Table of Contents
2. Essential Features and Origins of the Model
3. The Two Dimensions of Intimacy
4. Reconceptualizing Transference
5. Relational Configurations and the Trajectory of Developmental Progression
6. Applying Our Model to the Clinical Situation
7. The Clinical Situation across the Lifespan: Infancy and Childhood
8. The Clinical Situation across the Lifespan: Adolescence
9. The Clinical Situation across the Lifespan: Adulthood
Morton Shane, MD, is a founding member and past co-president of the Institute of Contemporary Psychoanalysis. He serves on the clinical faculty of the Department of Adult and Child Psychiatry at the University of California, Los Angeles.
Estelle Shane, PhD, is a founding member and past co-president of the Institute of Contemporary Psychoanalysis. She serves on the clinical faculty of the Department of Adult and Child Psychiatry at the University of California, Los Angeles.
The authors of Intimate Attachments are consummate integrationists. They masterfully weave together conceptual strands from classical analysis, self psychology, intersubjectivity theory, motivational systems theory, attachment theory, infant research, and principles of nonlinear systems into a comprehensive, multidimensional, developmentally based psychoanalytic framework that is both a significant theoretical advance and extremely useful clinically. The therapeutic implications of this framework, emphasizing the transformative potential of positive new experiences with the analyst, are immensely important and thought-provoking. --Robert D. Stolorow, PhD, Institute of Contemporary Psychoanalysis, Los Angeles-
Shane, Shane and Gales' new book, Intimate Attachments, is a brilliant integration of systems theory, attachment research and self psychology. Their application of the theory of bi-directional co-construction to the clinical encounter, and to the role of a mutual intimate attachment in therapeutic change, richly expands our understanding of the analyst's as well as the patient's development. This is an enormously valuable book for the practicing clinician, richly illustrated with clinical examples, written in a fresh, accessible style. --Beatrice Beebe, PhD, Department of Psychiatry, Columbia University, New York, Faculty member at NYU Postdoctoral Program in Psychotherapy and Psychoanalysis, The Institute for the Psychoanalytic Study of Subjectivity, Columbia University Psychoanalytic Center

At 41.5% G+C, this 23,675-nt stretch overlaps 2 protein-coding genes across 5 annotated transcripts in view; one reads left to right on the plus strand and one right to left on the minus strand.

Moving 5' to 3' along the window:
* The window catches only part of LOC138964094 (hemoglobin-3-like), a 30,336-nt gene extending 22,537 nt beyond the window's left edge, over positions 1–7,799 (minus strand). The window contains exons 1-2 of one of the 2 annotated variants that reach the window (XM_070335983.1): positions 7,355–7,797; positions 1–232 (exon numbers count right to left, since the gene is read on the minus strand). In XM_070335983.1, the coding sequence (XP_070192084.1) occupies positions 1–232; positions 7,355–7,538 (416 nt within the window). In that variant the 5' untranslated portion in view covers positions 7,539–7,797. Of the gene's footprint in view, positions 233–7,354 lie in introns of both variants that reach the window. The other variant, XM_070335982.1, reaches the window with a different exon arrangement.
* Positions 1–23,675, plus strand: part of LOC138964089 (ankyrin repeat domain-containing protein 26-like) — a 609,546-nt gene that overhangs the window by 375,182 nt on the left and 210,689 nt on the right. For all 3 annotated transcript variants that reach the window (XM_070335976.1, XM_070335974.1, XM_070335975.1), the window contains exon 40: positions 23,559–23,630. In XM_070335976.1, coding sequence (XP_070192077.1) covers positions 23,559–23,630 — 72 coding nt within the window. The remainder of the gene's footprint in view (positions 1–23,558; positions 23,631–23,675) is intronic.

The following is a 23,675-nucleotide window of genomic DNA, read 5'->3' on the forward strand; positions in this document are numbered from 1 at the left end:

This is a masterful integration of self-psychology, attachment theory, and developmental systems perspectives. The authors do a superb job of extracting the major principles from each of these perspectives in a clear and cogent manner. There is a strong connection with contemporary research and theory in developmental psychology; because of this the authors preserve and yet transform psychoanalytic theory, and in so doing revitalize it as a clinical framework. The book is beautifully written. It is thoroughly lucid and engaging. --L. Alan Sroufe, PhD, Institute of Child Development, University of Minnesota
A book so clear, cogent, and compelling that the reader is able to see its fundamental and revolutionary message as unassailable. The authors reposition psychoanalysis as a developmental experience and support their perspective with elegance and enthusiasm. --Arnold Goldberg, MD, Professor of Psychiatry, Rush Medical College; Training and Supervising Analysis, Institute for Psychoanalysis, Chicago
This is a remarkable and outstanding achievement. It is the best integration of psychoanalytic theory and attachment theory available so far. It reflects the authors' rich experience of the self-psychology tradition and a remarkable grasp of the attachment literature. It succeeds where many others have failed in showing the value of integrating these related and expanding bodies of work rather than carping from the sidelines of the inadequacies of one or other approaches. It is a genuine work of integration which could dramatically advance the field. The authors are to be congratulated for the imagination and sensitivity with which they identify clinically pertinent aspects of attachment theory and combine this and use compelling clinical illustrations to bring the theoretical integration alive and relevant to clinical work. --Peter Fonagy, Freud Memorial Professor of Psychoanalysis, University of London